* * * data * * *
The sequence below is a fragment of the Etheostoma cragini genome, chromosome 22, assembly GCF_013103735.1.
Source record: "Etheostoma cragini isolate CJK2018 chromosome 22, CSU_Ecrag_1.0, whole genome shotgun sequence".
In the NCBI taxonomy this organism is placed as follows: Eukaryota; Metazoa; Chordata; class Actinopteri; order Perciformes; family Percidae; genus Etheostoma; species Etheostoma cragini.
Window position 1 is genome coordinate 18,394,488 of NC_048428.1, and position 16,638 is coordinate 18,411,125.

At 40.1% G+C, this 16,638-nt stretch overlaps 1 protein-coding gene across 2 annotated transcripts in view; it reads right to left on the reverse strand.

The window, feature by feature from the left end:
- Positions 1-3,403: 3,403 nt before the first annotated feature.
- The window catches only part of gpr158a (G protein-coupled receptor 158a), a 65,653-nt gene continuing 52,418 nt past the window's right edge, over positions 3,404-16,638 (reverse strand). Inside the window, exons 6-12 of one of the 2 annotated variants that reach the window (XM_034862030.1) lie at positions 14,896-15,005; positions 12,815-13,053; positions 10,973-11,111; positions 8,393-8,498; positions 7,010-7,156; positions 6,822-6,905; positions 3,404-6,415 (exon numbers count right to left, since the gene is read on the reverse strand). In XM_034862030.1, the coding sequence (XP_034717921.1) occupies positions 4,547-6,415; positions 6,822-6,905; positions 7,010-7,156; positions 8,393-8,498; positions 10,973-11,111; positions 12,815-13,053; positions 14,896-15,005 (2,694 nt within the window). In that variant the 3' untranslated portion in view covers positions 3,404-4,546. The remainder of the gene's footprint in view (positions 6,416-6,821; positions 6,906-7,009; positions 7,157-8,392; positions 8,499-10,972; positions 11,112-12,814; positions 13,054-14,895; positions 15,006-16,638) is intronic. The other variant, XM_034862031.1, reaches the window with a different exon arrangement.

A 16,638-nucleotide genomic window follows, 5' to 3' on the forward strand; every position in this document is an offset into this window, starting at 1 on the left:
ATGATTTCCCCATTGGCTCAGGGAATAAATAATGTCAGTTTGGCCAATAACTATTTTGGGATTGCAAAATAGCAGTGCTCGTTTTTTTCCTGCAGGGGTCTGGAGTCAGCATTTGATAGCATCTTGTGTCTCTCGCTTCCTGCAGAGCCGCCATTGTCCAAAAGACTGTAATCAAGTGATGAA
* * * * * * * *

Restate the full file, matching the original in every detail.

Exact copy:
The sequence below is a fragment of the Etheostoma cragini genome, chromosome 22, assembly GCF_013103735.1.
Source record: "Etheostoma cragini isolate CJK2018 chromosome 22, CSU_Ecrag_1.0, whole genome shotgun sequence".
In the NCBI taxonomy this organism is placed as follows: Eukaryota; Metazoa; Chordata; class Actinopteri; order Perciformes; family Percidae; genus Etheostoma; species Etheostoma cragini.
Window position 1 is genome coordinate 18,394,488 of NC_048428.1, and position 16,638 is coordinate 18,411,125.

At 40.1% G+C, this 16,638-nt stretch overlaps 1 protein-coding gene across 2 annotated transcripts in view; it reads right to left on the reverse strand.

The window, feature by feature from the left end:
- Positions 1-3,403: 3,403 nt before the first annotated feature.
- The window catches only part of gpr158a (G protein-coupled receptor 158a), a 65,653-nt gene continuing 52,418 nt past the window's right edge, over positions 3,404-16,638 (reverse strand). Inside the window, exons 6-12 of one of the 2 annotated variants that reach the window (XM_034862030.1) lie at positions 14,896-15,005; positions 12,815-13,053; positions 10,973-11,111; positions 8,393-8,498; positions 7,010-7,156; positions 6,822-6,905; positions 3,404-6,415 (exon numbers count right to left, since the gene is read on the reverse strand). In XM_034862030.1, the coding sequence (XP_034717921.1) occupies positions 4,547-6,415; positions 6,822-6,905; positions 7,010-7,156; positions 8,393-8,498; positions 10,973-11,111; positions 12,815-13,053; positions 14,896-15,005 (2,694 nt within the window). In that variant the 3' untranslated portion in view covers positions 3,404-4,546. The remainder of the gene's footprint in view (positions 6,416-6,821; positions 6,906-7,009; positions 7,157-8,392; positions 8,499-10,972; positions 11,112-12,814; positions 13,054-14,895; positions 15,006-16,638) is intronic. The other variant, XM_034862031.1, reaches the window with a different exon arrangement.

A 16,638-nucleotide genomic window follows, 5' to 3' on the forward strand; every position in this document is an offset into this window, starting at 1 on the left:
ATGATTTCCCCATTGGCTCAGGGAATAAATAATGTCAGTTTGGCCAATAACTATTTTGGGATTGCAAAATAGCAGTGCTCGTTTTTTTCCTGCAGGGGTCTGGAGTCAGCATTTGATAGCATCTTGTGTCTCTCGCTTCCTGCAGAGCCGCCATTGTCCAAAAGACTGTAATCAAGTGATGAA